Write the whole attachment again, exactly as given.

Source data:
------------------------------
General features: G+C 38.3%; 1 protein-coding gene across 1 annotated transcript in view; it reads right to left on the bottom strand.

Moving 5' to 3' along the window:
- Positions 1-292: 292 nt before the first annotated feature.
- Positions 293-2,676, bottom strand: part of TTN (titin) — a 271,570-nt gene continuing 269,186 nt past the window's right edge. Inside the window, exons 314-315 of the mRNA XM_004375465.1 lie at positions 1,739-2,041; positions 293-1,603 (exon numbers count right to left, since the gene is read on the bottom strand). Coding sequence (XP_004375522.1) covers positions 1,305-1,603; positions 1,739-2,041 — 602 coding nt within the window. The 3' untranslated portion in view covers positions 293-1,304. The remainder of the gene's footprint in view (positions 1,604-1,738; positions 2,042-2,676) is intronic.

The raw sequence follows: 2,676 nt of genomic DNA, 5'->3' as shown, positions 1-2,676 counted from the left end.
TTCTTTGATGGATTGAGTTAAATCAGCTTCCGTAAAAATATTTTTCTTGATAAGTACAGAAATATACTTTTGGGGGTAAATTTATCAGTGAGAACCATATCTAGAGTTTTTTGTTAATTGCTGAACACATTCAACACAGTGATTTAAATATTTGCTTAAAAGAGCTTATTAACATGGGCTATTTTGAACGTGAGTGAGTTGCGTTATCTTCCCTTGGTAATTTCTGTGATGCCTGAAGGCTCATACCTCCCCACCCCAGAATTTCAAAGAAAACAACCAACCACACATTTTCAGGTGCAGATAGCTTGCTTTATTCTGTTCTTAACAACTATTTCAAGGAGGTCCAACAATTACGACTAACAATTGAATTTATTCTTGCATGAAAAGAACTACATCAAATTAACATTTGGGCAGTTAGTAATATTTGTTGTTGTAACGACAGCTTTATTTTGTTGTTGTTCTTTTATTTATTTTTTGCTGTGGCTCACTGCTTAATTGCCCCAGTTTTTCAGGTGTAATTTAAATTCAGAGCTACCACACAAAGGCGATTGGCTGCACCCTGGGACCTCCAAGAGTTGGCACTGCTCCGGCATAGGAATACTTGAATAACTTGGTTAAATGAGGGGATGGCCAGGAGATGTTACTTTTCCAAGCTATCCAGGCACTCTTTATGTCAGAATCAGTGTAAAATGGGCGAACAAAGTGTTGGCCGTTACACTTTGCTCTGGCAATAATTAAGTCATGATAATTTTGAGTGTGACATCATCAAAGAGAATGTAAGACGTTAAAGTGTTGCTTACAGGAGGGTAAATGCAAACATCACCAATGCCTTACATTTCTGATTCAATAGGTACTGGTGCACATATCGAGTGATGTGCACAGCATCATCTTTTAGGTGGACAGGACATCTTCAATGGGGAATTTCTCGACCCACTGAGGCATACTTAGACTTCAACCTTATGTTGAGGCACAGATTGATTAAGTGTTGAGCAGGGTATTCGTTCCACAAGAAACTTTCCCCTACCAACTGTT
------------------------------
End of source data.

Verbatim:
General features: G+C 38.3%; 1 protein-coding gene across 1 annotated transcript in view; it reads right to left on the bottom strand.

Moving 5' to 3' along the window:
- Positions 1-292: 292 nt before the first annotated feature.
- Positions 293-2,676, bottom strand: part of TTN (titin) — a 271,570-nt gene continuing 269,186 nt past the window's right edge. Inside the window, exons 314-315 of the mRNA XM_004375465.1 lie at positions 1,739-2,041; positions 293-1,603 (exon numbers count right to left, since the gene is read on the bottom strand). Coding sequence (XP_004375522.1) covers positions 1,305-1,603; positions 1,739-2,041 — 602 coding nt within the window. The 3' untranslated portion in view covers positions 293-1,304. The remainder of the gene's footprint in view (positions 1,604-1,738; positions 2,042-2,676) is intronic.

The raw sequence follows: 2,676 nt of genomic DNA, 5'->3' as shown, positions 1-2,676 counted from the left end.
TTCTTTGATGGATTGAGTTAAATCAGCTTCCGTAAAAATATTTTTCTTGATAAGTACAGAAATATACTTTTGGGGGTAAATTTATCAGTGAGAACCATATCTAGAGTTTTTTGTTAATTGCTGAACACATTCAACACAGTGATTTAAATATTTGCTTAAAAGAGCTTATTAACATGGGCTATTTTGAACGTGAGTGAGTTGCGTTATCTTCCCTTGGTAATTTCTGTGATGCCTGAAGGCTCATACCTCCCCACCCCAGAATTTCAAAGAAAACAACCAACCACACATTTTCAGGTGCAGATAGCTTGCTTTATTCTGTTCTTAACAACTATTTCAAGGAGGTCCAACAATTACGACTAACAATTGAATTTATTCTTGCATGAAAAGAACTACATCAAATTAACATTTGGGCAGTTAGTAATATTTGTTGTTGTAACGACAGCTTTATTTTGTTGTTGTTCTTTTATTTATTTTTTGCTGTGGCTCACTGCTTAATTGCCCCAGTTTTTCAGGTGTAATTTAAATTCAGAGCTACCACACAAAGGCGATTGGCTGCACCCTGGGACCTCCAAGAGTTGGCACTGCTCCGGCATAGGAATACTTGAATAACTTGGTTAAATGAGGGGATGGCCAGGAGATGTTACTTTTCCAAGCTATCCAGGCACTCTTTATGTCAGAATCAGTGTAAAATGGGCGAACAAAGTGTTGGCCGTTACACTTTGCTCTGGCAATAATTAAGTCATGATAATTTTGAGTGTGACATCATCAAAGAGAATGTAAGACGTTAAAGTGTTGCTTACAGGAGGGTAAATGCAAACATCACCAATGCCTTACATTTCTGATTCAATAGGTACTGGTGCACATATCGAGTGATGTGCACAGCATCATCTTTTAGGTGGACAGGACATCTTCAATGGGGAATTTCTCGACCCACTGAGGCATACTTAGACTTCAACCTTATGTTGAGGCACAGATTGATTAAGTGTTGAGCAGGGTATTCGTTCCACAAGAAACTTTCCCCTACCAACTGTT